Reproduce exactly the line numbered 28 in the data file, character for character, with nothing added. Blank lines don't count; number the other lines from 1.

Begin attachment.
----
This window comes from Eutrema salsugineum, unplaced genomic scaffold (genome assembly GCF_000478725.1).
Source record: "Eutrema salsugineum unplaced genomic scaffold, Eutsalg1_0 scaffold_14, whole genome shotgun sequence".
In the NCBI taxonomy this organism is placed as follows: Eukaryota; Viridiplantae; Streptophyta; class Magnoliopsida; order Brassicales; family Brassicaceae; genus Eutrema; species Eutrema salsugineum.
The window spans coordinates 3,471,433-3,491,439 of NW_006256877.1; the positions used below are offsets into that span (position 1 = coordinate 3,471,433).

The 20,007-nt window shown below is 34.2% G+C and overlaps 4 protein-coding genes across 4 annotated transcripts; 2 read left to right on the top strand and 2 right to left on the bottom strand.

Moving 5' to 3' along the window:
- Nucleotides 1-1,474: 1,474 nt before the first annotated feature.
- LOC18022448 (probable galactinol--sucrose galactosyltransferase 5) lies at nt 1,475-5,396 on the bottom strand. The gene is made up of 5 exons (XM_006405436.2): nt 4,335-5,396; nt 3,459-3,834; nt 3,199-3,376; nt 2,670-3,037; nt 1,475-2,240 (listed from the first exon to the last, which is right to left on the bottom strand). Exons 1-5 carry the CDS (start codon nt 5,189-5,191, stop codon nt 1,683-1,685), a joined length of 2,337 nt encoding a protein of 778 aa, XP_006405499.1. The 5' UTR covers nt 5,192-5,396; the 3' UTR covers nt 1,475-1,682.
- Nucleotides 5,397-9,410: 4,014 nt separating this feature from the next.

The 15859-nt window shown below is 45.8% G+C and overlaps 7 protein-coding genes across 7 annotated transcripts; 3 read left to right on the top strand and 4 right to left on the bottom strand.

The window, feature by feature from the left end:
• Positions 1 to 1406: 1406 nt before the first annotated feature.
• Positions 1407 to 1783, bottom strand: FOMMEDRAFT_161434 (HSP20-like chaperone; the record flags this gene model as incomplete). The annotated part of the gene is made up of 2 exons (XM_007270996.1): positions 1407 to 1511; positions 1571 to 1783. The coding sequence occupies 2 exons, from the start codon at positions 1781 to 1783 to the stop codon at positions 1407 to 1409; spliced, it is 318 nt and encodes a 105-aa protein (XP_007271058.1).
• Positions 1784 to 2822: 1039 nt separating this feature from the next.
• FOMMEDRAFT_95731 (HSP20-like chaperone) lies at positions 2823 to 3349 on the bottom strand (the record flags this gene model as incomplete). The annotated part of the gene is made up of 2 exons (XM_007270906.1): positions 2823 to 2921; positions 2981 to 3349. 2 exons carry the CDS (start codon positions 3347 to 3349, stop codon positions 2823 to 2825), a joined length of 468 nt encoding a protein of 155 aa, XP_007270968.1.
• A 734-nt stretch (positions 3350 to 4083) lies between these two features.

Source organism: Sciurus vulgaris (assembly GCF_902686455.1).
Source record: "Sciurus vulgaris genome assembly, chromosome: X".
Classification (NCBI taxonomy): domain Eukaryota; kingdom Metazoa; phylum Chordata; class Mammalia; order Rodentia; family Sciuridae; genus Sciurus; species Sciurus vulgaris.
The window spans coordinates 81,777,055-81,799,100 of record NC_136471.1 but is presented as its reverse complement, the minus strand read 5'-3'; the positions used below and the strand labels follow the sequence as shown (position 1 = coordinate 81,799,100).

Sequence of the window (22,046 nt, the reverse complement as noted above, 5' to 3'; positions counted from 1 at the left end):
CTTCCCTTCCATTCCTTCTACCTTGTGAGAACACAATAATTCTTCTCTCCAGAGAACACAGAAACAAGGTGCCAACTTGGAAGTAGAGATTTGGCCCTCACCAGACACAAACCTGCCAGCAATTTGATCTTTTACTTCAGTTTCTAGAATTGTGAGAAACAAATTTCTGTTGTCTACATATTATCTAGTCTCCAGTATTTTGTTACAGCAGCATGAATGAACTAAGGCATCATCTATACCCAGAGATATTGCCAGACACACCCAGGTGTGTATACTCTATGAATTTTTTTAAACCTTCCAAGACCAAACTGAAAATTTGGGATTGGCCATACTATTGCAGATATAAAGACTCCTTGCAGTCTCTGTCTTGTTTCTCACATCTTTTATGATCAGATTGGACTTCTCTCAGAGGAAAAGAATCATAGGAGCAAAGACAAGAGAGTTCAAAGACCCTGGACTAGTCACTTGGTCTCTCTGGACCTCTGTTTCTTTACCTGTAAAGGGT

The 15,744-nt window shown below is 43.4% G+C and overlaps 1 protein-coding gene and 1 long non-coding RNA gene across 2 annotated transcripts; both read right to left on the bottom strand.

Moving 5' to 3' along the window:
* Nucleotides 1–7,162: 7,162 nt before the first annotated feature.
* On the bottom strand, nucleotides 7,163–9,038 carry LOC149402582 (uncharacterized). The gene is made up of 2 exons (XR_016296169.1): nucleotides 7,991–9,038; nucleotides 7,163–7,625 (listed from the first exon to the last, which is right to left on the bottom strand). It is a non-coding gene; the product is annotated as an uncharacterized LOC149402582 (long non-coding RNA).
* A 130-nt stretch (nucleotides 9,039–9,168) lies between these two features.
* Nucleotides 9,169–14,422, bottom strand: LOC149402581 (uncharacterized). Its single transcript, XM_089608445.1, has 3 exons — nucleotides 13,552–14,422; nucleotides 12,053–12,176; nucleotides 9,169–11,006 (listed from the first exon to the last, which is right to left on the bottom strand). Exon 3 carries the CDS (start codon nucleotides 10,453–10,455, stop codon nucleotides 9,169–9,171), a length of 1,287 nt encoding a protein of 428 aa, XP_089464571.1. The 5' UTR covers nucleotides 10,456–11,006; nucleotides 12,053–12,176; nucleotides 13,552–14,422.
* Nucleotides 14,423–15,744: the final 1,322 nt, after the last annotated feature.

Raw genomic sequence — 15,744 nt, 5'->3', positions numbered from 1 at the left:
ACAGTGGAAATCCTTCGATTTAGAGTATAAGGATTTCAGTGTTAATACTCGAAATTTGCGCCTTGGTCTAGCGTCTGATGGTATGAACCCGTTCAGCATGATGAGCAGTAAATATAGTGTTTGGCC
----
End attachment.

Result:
* Nucleotides 9,169–14,422, bottom strand: LOC149402581 (uncharacterized). Its single transcript, XM_089608445.1, has 3 exons — nucleotides 13,552–14,422; nucleotides 12,053–12,176; nucleotides 9,169–11,006 (listed from the first exon to the last, which is right to left on the bottom strand). Exon 3 carries the CDS (start codon nucleotides 10,453–10,455, stop codon nucleotides 9,169–9,171), a length of 1,287 nt encoding a protein of 428 aa, XP_089464571.1. The 5' UTR covers nucleotides 10,456–11,006; nucleotides 12,053–12,176; nucleotides 13,552–14,422.